cut chats

Aminatou Sow and Ann Friedman on Navigating the ‘Third Rail’ of Friendship

Aminatou Sow and Ann Friedman’s Big Friendship: How We Keep Each Other Close begins, “Big Friendship is a bond of great strength, force, and significance that transcends life phases, geography, and emotional shifts. It is large in dimension, affecting most aspects of each person’s life. It is full of meaning and resonance. A Big Friendship is reciprocal, with both parties feeling worthy of each other and willing to give themselves in generous ways. A Big Friendship is active. Hearty. And almost always, a Big Friendship is mature. Its advanced age commands respect and predicts its ability to last far into the future.” Sow and Friedman’s compelling manifesto then goes on to explore their transformative relationship and chronicles their first decade in each other’s lives — the good, the bad, and the utterly hilarious.

In our latest Cut Chat, the authors and Call Your Girlfriend podcast co-hosts talk about everything from the writing process for their book to Wesley Morris’s trapdoor concept — “I love this metaphor so much … It’s about this feeling that a lack of care or ignorance can evoke [something] in someone you really, really love,” says Friedman — and how to effectively address offenses in interracial friendships.

Ann Friedman: We talked about this a little bit in the book, but I’m going to read this quote from the book to you, which is, “The closer the relationship, the more awkward and sensitive it is to address the offense” — the offense being the race-related incident that causes the trapdoor to open. So how do you go about addressing offenses in interracial friendships that are seemingly small? 

Aminatou Sow: This really gets to the heart of the matter, right? Between you and me it’s race, but I would say that almost every relationship has the third rail of the subway that you just do not touch. So I will say that in my experience of being a Black friend and in my experience having a different identity than other people, I think that it’s really important to just name it immediately as it happens. And I think that happens with practice — there’s a reason why everyone just goes like, “Oh! Who’s going to bring it up first? What’s going to happen?” I have a visceral reaction anytime that shit happens, but I think that it would behoove all of us to try to name it in real time and just say, “I don’t quite know what I think about this. This is making me feel weird. It’s making me feel feelings.” And I think that taking it from there is important, because … the moment is kind of dangerous, you know? Like, there’s electricity in the air. And who doesn’t want to be in their friendships and just be [able to say], “Hi, I’m just me. I’m just Aminatou. This is who I am. I’m just a person. My identity doesn’t matter. The world doesn’t matter. Racism in the world does matter”? But we live in America, so that is not possible.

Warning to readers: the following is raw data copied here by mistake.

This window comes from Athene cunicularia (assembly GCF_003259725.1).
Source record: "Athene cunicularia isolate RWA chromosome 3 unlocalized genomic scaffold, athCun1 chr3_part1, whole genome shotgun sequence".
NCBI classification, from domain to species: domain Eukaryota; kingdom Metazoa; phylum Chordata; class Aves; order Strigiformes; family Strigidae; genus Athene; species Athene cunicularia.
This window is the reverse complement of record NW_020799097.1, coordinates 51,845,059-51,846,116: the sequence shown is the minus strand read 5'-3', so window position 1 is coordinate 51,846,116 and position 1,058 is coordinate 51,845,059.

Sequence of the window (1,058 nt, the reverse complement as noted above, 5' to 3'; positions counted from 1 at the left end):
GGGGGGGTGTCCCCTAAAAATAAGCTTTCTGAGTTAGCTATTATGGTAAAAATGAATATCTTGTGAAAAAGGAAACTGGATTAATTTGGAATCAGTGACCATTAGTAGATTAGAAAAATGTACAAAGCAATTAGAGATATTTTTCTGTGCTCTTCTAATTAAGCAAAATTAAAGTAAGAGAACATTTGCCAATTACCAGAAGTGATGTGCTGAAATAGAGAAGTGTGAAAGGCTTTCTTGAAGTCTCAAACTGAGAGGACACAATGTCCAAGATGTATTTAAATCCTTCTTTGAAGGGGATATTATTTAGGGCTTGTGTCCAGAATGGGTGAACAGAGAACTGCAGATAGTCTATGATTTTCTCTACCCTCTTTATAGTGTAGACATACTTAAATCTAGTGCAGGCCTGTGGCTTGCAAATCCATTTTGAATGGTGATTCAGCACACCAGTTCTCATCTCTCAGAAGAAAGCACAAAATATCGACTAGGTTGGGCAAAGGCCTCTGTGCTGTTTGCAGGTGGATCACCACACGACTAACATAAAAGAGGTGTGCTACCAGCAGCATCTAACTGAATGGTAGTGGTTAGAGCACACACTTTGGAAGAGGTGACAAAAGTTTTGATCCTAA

Ann: We can’t have nice things.

Aminatou: Yeah! We can’t have nice things because the world is racist, you know? It’s not because of you and me. But I also think that having a little bit of grace for yourself and for other people and giving people the benefit of the doubt [is important]. I try to not bring the baggage of all of my other white friendships into our friendship … and to be like, Okay, the only things that we are going to address here are patterns that happen inside of this very friendship and not patterns that are happening in other places, because I would like to be treated with the same care that I treat other people and vice versa. And so I think that it is scary and it is a little electric, but the more you practice it, the less it matters. We had to deal with that in the incident we talked about in the piece, but now it’s not that big of a deal. And I’m not saying that racism isn’t going to crop up again. In fact, it happens all the time; but I think that the more you practice just saying how you feel in situations that can be tense, the less risky it feels. And, honestly, probably the better you can address it in the future. That’s my advice — just a little bit of grace, giving people the benefit of the doubt, and also just saying the shit when it happens, because then you’re not dredging up years and years and years of resentment. 

To hear more anecdotes from the duo’s book — “There’s no half truth in there. It’s just who we are,” says Sow — and learn their tips for being a better ally within and outside of a friendship, watch the full video now, both above and on Instagram.

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Two Best Friends on the ‘Third Rail’ of Friendship